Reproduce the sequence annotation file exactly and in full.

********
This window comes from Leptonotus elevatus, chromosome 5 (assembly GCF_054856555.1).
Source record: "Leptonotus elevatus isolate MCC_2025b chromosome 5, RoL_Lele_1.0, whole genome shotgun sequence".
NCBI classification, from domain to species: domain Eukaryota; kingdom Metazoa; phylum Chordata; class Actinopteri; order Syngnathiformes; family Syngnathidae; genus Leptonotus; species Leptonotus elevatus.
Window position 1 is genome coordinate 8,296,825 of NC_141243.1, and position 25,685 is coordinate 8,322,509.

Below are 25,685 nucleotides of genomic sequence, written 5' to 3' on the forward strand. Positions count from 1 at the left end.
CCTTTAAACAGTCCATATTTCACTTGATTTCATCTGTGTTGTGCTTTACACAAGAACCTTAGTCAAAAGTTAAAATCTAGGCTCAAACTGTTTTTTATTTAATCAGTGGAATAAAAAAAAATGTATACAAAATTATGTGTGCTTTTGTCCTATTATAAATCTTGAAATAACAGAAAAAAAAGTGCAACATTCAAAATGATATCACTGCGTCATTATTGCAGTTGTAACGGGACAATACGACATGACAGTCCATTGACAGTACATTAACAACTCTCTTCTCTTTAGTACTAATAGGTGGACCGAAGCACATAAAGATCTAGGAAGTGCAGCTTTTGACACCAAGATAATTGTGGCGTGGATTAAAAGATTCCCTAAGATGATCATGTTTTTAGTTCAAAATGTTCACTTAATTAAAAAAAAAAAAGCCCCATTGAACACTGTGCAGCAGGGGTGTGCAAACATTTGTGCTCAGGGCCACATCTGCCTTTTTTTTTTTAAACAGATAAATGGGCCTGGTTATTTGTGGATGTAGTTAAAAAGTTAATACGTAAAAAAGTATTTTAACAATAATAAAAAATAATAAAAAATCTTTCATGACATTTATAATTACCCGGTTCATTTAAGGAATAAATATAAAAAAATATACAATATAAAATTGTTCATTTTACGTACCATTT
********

This window comes from Leptonotus elevatus, chromosome 5 (assembly GCF_054856555.1).
Source record: "Leptonotus elevatus isolate MCC_2025b chromosome 5, RoL_Lele_1.0, whole genome shotgun sequence".
NCBI classification, from domain to species: domain Eukaryota; kingdom Metazoa; phylum Chordata; class Actinopteri; order Syngnathiformes; family Syngnathidae; genus Leptonotus; species Leptonotus elevatus.
Window position 1 is genome coordinate 8,296,825 of NC_141243.1, and position 25,685 is coordinate 8,322,509.

Below are 25,685 nucleotides of genomic sequence, written 5' to 3' on the forward strand. Positions count from 1 at the left end.
CCTTTAAACAGTCCATATTTCACTTGATTTCATCTGTGTTGTGCTTTACACAAGAACCTTAGTCAAAAGTTAAAATCTAGGCTCAAACTGTTTTTTATTTAATCAGTGGAATAAAAAAAAATGTATACAAAATTATGTGTGCTTTTGTCCTATTATAAATCTTGAAATAACAGAAAAAAAAGTGCAACATTCAAAATGATATCACTGCGTCATTATTGCAGTTGTAACGGGACAATACGACATGACAGTCCATTGACAGTACATTAACAACTCTCTTCTCTTTAGTACTAATAGGTGGACCGAAGCACATAAAGATCTAGGAAGTGCAGCTTTTGACACCAAGATAATTGTGGCGTGGATTAAAAGATTCCCTAAGATGATCATGTTTTTAGTTCAAAATGTTCACTTAATTAAAAAAAAAAAAGCCCCATTGAACACTGTGCAGCAGGGGTGTGCAAACATTTGTGCTCAGGGCCACATCTGCCTTTTTTTTTTTAAACAGATAAATGGGCCTGGTTATTTGTGGATGTAGTTAAAAAGTTAATACGTAAAAAAGTATTTTAACAATAATAAAAAATAATAAAAAATCTTTCATGACATTTATAATTACCCGGTTCATTTAAGGAATAAATATAAAAAAATATACAATATAAAATTGTTCATTTTACGTACCATTT